The data used in Chapter 16, Table 4
An object of class
data.frame with 29 rows and 6 columns.
The hypothetical data contained in Table 16.4 is supposed to represent the data from 29 children who participated in a study to evaluate the effectiveness of an intervention designed to increase inductive reasoning skills. The data consists of children who are nested within one of six classrooms, where each classroom contained students from both the control and the experimental condition. The question of interest is whether or not the children who participated in the experimental group actually improved their cognitive reasoning ability.
The children with condition values of 0 received the control, whereas the 14 children with condition values of 1 received the treatment. 4 of the children in the control condition were students in control Classroom 1, 6 of them were students in control Classroom 2, and 5 were students in control Classroom 3. Similarly, 3 of the students in the treatment condition were students in treatment Classroom 1, 5 were students in treatment Classroom 2, and 6 were students in treatment Classroom 3. It is also important to note that scores on the dependent variable appear in the rightmost column under the variable label "induct". The variable labeled "cog" in Table 16.4 represents cognitive ability scores that have been obtained for each student sometime prior to assigning classrooms to treatment conditions. The variable labeled "skill" represents a global measure of each teacher's teaching skill, once again assigned prior to assigning classrooms to treatment conditions.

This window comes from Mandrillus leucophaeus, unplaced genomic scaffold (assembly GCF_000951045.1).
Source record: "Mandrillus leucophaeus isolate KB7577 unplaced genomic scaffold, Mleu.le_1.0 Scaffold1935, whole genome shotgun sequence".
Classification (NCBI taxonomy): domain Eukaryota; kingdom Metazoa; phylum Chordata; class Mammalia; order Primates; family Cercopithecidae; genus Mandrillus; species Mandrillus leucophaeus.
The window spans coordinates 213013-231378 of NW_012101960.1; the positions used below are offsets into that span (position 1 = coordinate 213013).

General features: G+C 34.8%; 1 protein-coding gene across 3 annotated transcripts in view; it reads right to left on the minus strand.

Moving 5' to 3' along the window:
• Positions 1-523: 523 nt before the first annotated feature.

participant classroom placement
participant condition (0=control, 1=treatment)
participant cognitive ability score
participant's teacher's teaching skill
induction; scores on the dependent variable
Ken Kelley email@example.com
Maxwell, S. E., Delaney, H. D., \& Kelley, K. (forthcoming). Designing experiments and analyzing data: A model comparison perspective. (3rd ed.). Routledge.
Maxwell, S. E., Delaney, H. D., \& Kelley, K. (forthcoming). Designing experiments and analyzing data: A model comparison perspective (3rd ed.). Routledge.
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